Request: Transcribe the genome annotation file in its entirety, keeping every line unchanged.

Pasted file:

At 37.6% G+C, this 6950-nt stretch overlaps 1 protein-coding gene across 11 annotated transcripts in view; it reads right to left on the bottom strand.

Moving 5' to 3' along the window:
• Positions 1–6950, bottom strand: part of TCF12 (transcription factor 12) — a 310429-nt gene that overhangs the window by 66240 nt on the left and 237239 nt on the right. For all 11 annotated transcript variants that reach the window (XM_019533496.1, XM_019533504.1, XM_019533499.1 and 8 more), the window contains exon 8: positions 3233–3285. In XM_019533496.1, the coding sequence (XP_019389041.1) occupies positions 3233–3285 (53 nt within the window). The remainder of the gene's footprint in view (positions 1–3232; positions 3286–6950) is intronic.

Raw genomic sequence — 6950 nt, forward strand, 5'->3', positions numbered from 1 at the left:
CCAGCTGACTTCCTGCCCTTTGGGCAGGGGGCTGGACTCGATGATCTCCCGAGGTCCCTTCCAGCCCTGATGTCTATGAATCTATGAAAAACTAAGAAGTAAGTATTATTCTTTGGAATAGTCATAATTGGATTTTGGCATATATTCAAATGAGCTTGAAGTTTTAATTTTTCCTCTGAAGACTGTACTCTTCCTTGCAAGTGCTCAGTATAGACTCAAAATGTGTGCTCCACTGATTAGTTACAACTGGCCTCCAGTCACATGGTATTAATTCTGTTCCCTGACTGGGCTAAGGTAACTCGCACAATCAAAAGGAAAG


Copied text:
At 37.6% G+C, this 6950-nt stretch overlaps 1 protein-coding gene across 11 annotated transcripts in view; it reads right to left on the bottom strand.

Moving 5' to 3' along the window:
• Positions 1–6950, bottom strand: part of TCF12 (transcription factor 12) — a 310429-nt gene that overhangs the window by 66240 nt on the left and 237239 nt on the right. For all 11 annotated transcript variants that reach the window (XM_019533496.1, XM_019533504.1, XM_019533499.1 and 8 more), the window contains exon 8: positions 3233–3285. In XM_019533496.1, the coding sequence (XP_019389041.1) occupies positions 3233–3285 (53 nt within the window). The remainder of the gene's footprint in view (positions 1–3232; positions 3286–6950) is intronic.

Raw genomic sequence — 6950 nt, forward strand, 5'->3', positions numbered from 1 at the left:
CCAGCTGACTTCCTGCCCTTTGGGCAGGGGGCTGGACTCGATGATCTCCCGAGGTCCCTTCCAGCCCTGATGTCTATGAATCTATGAAAAACTAAGAAGTAAGTATTATTCTTTGGAATAGTCATAATTGGATTTTGGCATATATTCAAATGAGCTTGAAGTTTTAATTTTTCCTCTGAAGACTGTACTCTTCCTTGCAAGTGCTCAGTATAGACTCAAAATGTGTGCTCCACTGATTAGTTACAACTGGCCTCCAGTCACATGGTATTAATTCTGTTCCCTGACTGGGCTAAGGTAACTCGCACAATCAAAAGGAAAG